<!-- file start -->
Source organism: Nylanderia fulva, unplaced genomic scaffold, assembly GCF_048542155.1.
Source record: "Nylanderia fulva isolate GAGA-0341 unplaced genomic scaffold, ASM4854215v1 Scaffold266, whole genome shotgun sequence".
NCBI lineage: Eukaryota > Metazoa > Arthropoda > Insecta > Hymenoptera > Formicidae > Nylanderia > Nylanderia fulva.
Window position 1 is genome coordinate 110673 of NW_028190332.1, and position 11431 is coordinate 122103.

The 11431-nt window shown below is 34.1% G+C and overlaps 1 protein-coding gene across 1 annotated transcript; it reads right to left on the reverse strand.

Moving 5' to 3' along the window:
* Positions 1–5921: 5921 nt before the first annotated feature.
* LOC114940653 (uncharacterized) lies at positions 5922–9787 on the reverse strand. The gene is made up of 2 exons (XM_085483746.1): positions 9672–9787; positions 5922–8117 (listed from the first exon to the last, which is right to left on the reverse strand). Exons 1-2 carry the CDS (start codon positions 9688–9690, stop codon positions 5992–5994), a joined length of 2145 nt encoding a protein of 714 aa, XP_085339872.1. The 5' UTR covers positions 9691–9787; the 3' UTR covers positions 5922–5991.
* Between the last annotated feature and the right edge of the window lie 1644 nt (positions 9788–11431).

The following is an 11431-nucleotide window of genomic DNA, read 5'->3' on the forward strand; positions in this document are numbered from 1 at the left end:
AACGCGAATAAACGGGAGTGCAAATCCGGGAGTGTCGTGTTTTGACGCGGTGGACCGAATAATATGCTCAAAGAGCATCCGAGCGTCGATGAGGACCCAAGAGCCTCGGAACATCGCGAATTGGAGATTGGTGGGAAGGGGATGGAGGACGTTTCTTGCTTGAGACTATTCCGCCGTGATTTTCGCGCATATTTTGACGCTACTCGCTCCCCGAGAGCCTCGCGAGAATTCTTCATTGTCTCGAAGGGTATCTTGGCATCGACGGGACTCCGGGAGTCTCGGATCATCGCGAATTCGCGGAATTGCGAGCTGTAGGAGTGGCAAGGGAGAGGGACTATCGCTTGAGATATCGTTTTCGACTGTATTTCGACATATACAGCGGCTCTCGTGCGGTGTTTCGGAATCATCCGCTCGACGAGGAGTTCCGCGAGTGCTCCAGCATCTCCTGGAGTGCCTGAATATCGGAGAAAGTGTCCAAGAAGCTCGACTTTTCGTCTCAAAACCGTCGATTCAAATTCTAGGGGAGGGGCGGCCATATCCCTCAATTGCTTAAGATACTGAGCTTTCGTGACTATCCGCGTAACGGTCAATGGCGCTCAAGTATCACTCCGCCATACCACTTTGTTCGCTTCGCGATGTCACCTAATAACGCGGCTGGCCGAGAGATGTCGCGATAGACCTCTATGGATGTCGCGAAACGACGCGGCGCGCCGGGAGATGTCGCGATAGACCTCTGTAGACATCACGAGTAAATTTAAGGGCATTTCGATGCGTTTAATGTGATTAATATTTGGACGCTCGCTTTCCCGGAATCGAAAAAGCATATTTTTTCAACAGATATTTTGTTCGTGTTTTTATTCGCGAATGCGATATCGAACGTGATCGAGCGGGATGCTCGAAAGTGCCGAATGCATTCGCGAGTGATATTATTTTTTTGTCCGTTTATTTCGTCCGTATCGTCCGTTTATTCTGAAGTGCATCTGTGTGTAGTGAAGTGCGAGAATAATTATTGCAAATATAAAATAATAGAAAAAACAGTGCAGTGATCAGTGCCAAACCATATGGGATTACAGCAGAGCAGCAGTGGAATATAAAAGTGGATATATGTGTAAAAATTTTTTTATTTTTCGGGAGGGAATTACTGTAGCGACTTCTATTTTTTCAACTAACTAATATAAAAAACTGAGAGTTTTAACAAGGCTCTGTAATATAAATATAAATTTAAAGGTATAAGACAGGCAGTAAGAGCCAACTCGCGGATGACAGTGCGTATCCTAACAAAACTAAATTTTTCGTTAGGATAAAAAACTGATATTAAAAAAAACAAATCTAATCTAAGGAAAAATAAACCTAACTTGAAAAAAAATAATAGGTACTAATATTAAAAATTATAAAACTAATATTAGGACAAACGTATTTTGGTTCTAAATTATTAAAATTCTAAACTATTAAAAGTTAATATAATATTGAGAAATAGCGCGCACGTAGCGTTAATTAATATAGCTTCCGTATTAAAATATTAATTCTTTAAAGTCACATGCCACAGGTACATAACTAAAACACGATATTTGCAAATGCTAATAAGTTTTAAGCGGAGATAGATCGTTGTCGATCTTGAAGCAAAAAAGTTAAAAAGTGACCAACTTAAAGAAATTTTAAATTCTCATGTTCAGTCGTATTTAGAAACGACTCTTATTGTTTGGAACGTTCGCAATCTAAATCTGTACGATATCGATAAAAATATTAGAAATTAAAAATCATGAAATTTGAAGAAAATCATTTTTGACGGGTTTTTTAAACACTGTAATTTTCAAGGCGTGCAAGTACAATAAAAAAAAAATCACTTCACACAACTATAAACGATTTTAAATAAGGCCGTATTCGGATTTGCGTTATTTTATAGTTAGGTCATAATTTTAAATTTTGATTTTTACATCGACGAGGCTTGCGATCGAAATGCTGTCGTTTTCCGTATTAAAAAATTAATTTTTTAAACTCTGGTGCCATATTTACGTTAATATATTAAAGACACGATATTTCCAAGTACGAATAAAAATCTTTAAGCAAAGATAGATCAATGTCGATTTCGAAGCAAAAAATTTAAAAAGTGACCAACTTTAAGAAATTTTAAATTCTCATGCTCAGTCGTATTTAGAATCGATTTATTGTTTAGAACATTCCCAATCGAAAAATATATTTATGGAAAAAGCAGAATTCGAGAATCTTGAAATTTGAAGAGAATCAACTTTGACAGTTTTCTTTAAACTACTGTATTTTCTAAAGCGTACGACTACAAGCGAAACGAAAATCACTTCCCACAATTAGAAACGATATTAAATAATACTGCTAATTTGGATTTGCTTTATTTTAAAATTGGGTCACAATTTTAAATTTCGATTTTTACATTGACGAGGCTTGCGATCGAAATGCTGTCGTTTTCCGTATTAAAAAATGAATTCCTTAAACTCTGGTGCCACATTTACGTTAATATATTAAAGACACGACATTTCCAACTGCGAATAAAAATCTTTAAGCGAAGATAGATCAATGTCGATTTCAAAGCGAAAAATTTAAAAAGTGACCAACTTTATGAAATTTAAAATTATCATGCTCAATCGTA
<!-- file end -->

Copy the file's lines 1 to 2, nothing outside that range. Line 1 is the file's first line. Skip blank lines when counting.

Source organism: Nylanderia fulva, unplaced genomic scaffold, assembly GCF_048542155.1.
Source record: "Nylanderia fulva isolate GAGA-0341 unplaced genomic scaffold, ASM4854215v1 Scaffold266, whole genome shotgun sequence".